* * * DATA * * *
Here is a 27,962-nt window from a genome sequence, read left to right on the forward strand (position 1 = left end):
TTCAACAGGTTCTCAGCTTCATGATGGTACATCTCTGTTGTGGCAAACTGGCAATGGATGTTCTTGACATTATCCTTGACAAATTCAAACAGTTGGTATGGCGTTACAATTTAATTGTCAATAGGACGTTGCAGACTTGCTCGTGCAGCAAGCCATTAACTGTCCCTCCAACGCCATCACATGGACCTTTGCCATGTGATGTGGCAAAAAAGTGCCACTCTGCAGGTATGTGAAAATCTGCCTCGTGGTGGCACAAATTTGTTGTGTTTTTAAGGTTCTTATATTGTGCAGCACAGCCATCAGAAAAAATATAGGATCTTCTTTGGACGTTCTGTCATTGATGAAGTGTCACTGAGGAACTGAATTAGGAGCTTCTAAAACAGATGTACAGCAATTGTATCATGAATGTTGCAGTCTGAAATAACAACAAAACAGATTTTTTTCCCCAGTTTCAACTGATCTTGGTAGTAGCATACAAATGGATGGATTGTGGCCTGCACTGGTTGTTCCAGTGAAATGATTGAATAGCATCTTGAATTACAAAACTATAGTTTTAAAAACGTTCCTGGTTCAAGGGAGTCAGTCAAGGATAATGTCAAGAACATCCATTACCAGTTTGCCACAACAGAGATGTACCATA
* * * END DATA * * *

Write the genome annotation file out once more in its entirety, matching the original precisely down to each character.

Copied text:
Here is a 27,962-nt window from a genome sequence, read left to right on the forward strand (position 1 = left end):
TTCAACAGGTTCTCAGCTTCATGATGGTACATCTCTGTTGTGGCAAACTGGCAATGGATGTTCTTGACATTATCCTTGACAAATTCAAACAGTTGGTATGGCGTTACAATTTAATTGTCAATAGGACGTTGCAGACTTGCTCGTGCAGCAAGCCATTAACTGTCCCTCCAACGCCATCACATGGACCTTTGCCATGTGATGTGGCAAAAAAGTGCCACTCTGCAGGTATGTGAAAATCTGCCTCGTGGTGGCACAAATTTGTTGTGTTTTTAAGGTTCTTATATTGTGCAGCACAGCCATCAGAAAAAATATAGGATCTTCTTTGGACGTTCTGTCATTGATGAAGTGTCACTGAGGAACTGAATTAGGAGCTTCTAAAACAGATGTACAGCAATTGTATCATGAATGTTGCAGTCTGAAATAACAACAAAACAGATTTTTTTCCCCAGTTTCAACTGATCTTGGTAGTAGCATACAAATGGATGGATTGTGGCCTGCACTGGTTGTTCCAGTGAAATGATTGAATAGCATCTTGAATTACAAAACTATAGTTTTAAAAACGTTCCTGGTTCAAGGGAGTCAGTCAAGGATAATGTCAAGAACATCCATTACCAGTTTGCCACAACAGAGATGTACCATA